Monday, September 01, 2014

Interesting Links 1 September 2014

Nothing like easing into the new school year. Last week was a four day week and so is this week. Today being Labor Day in the US most schools are closed. Here in New England and in fact much of the US tomorrow is the traditional day to start school. Some have been back longer of course. Standards and US education seem to have a rough time of it. No matter if you are off today or working I have a few links to share.

School administrators are really starting to take notice of and advantage of social media. The school district where my son is an assistant principal has made that a priority this year. Not just school accounts but administrator accounts. Want to help my son get going? Follow him at @ace_thompson

Mark Guzdial is looking for help figuring out how to design ebooks to be usable. If you have ideals drop on by his blog.

I made some minor updates and additions to my Computer Science Education Blog Roll last week.

I’ve been seeing a lot of good times from CS Teaching Tips @CSTeachingTips on their Twitter feed and in the gadget on the side of my blog. Like this one:

Speak to students directly if they use language that downplays the ability of women and students of color.

Are you a STEM teacher? Interested in serving at the national level for a year?

The Albert Einstein Distinguished Educator Fellowship (AEF) Program is now accepting applications for the 2015-2016 Fellowship Year. Program applications are due by 5:00 pm EST, November 20, 2014, and must be submitted through an online application system.

The AEF Program provides a unique opportunity for accomplished K-12 educators in the fields of science, technology, engineering, and mathematics (STEM) to serve in the national education arena. Fellows spend 11 months working in a Federal agency or U.S. Congressional office, bringing their extensive classroom knowledge and experience to STEM education program and/or education policy efforts.

Sniff – A (next) programming language for Scratchers on Arduino and Raspberry Pi Sort of a textual version of Scratch. Interesting idea.

Is this a great clock or what? I wonder if I can find one for my classroom to go along with my clock that shows time in binary lights.

Embedded image permalink

Wednesday, August 27, 2014

Yet More Block Programming Languages

I saw this announcement on Facebook first but I probably just missed seeing it on the email list. At this stage I have to wonder why? Why more of the same? Do we really know that these languages work and if so for what definition of “work?”

From Dr. Jeff Gray at the University of Alabama via the SIGCSE mailing list:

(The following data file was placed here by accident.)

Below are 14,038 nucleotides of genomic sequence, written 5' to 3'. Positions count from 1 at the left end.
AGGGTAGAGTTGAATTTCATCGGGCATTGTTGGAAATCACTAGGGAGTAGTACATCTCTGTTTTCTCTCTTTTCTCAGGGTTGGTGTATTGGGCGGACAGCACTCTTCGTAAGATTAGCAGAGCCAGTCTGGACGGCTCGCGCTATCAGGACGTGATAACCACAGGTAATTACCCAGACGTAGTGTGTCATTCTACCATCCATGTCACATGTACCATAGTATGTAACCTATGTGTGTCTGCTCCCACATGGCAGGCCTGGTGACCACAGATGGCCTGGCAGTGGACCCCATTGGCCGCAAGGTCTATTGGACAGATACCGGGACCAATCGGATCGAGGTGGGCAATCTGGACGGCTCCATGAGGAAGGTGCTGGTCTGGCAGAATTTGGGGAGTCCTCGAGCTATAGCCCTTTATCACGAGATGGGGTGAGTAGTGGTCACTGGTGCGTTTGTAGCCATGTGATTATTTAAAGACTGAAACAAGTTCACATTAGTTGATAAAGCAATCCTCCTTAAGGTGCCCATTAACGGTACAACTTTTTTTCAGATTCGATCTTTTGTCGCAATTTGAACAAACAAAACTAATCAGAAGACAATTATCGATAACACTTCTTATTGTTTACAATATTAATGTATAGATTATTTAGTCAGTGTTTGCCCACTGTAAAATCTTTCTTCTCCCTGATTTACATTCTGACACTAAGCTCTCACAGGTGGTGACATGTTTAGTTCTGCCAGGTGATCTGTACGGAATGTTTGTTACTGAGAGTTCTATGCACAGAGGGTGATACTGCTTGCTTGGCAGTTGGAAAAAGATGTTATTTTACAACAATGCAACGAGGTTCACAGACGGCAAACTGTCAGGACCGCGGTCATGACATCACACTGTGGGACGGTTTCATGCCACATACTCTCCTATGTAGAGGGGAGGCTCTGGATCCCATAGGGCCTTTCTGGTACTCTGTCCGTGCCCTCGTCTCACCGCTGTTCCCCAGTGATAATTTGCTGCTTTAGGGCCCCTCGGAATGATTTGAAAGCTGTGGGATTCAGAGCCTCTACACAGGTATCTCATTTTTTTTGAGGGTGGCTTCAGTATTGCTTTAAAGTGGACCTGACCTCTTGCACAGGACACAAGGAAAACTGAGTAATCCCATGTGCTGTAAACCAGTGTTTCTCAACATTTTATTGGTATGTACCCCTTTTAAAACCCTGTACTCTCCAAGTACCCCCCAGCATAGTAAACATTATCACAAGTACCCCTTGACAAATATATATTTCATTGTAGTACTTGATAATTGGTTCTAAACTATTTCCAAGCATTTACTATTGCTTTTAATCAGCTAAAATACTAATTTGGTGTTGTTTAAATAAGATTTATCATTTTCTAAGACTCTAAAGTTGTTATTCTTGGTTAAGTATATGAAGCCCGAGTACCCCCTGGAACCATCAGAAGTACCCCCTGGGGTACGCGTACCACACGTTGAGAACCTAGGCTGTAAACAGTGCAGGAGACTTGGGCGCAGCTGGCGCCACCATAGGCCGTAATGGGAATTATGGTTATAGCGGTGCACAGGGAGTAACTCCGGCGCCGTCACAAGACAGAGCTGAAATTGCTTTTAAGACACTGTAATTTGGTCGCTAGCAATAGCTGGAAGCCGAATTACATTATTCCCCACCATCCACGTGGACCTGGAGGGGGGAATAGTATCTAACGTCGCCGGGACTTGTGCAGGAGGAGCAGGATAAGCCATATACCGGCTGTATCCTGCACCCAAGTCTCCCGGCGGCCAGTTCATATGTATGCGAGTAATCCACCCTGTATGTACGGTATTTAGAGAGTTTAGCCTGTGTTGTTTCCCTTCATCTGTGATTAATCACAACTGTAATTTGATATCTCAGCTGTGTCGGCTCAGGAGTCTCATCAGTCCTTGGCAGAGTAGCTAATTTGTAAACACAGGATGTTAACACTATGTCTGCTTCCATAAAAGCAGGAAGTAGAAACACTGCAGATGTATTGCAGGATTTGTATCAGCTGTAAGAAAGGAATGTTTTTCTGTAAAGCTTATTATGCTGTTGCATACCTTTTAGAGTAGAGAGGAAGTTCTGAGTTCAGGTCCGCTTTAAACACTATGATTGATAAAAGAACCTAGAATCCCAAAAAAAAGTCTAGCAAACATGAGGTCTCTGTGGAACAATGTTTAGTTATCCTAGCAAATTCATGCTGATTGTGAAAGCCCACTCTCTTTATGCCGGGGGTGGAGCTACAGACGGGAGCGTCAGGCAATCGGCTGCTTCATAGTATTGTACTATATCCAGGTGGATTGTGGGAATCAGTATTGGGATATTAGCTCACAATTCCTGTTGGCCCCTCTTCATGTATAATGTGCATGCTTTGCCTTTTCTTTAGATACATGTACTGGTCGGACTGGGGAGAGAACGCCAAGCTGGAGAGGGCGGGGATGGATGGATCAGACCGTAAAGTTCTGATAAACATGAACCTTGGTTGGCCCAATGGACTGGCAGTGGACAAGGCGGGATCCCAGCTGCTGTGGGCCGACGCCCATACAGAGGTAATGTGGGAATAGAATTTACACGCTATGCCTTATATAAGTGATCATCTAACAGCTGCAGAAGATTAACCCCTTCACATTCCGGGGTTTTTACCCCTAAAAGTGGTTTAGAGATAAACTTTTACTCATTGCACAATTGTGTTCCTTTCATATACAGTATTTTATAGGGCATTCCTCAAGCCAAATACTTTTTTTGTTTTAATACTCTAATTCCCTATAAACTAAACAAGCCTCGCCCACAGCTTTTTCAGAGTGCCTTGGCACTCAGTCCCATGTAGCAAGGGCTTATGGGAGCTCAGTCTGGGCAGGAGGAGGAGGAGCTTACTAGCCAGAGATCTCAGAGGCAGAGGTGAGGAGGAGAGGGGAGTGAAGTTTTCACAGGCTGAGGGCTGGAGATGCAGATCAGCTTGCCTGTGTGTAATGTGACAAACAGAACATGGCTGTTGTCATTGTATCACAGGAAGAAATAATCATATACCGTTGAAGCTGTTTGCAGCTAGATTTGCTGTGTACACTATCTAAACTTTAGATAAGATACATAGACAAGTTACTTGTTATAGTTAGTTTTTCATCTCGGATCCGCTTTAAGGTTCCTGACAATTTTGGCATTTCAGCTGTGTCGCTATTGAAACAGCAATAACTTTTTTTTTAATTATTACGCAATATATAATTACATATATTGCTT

We would like to announce the availability of two new Blockly-based languages that may be of interest to CS educators:

  •  Spherly is a web-based programming environment that allows programs to be written using a block language to control a Sphero robot. Project URL: http://outreach.cs.ua.edu/spherly/
  • Pixly provides a block language for exploring topics in media computation; particularly, the manipulation of pixels within an image to support red-eye removal, chroma key, etc.  Project URL: http://outreach.cs.ua.edu/pixly/

Both projects can be run from within a browser (Spherly requires a provided server to be executing on a local machine for Bluetooth contact to the Sphero). Each project page has links to a demonstration video, a user manual, a Google Groups users forum, related links, and a “run” link for executing each environment.

For completeness I did add these to my Programming With Blocks post.

Tuesday, August 26, 2014

Rotate the Cell Phones

One of the things I am working hard at this year is making things more clear to students. I want them to understand concepts and why they are important and useful. Of course one issue with teaching computing is that experienced people are used to thinking in the abstract but beginners are not. So tying theory into physical activity can be helpful. And if you can use something students care about even better. I was pleased to discover a new visual aid today that I think worked well.

I was working with a simple project – rotate the values in a series of textboxes.

image

Take what is is the first box and move it to the second, the second into the third, the third into the fourth and the fourth back into the first.

Experience tells one to save what is in box 4 in a temporary variable so you can copy it later and not lose it. Students sometimes have trouble visualizing this in their heads and I often see projects were a value is lost for each rotation. In the past I have used classes of soda (pop, tonic, soda pop) and asked students about how to swap the contents. Today I didn’t have any of that (poor planning perhaps) and I was talking about more than two items to swap. Fortunately an answer was at hand.

The new school policy this year (let’s ignore if it is a good one or a bad one for now) is for all students to place their phones in a rack in the front of the classroom when they arrive. Teachers can of course tell students to keep and use the phones when educationally appropriate. In any case I had a rack of phones to use. Four phones in the bottom four slots in the rack.PhoneRack How convenient!

I asked a student to come up and show me how he would rotate them though the slots in the rack. Interestingly he tried to explain it to me but I insisted he show me.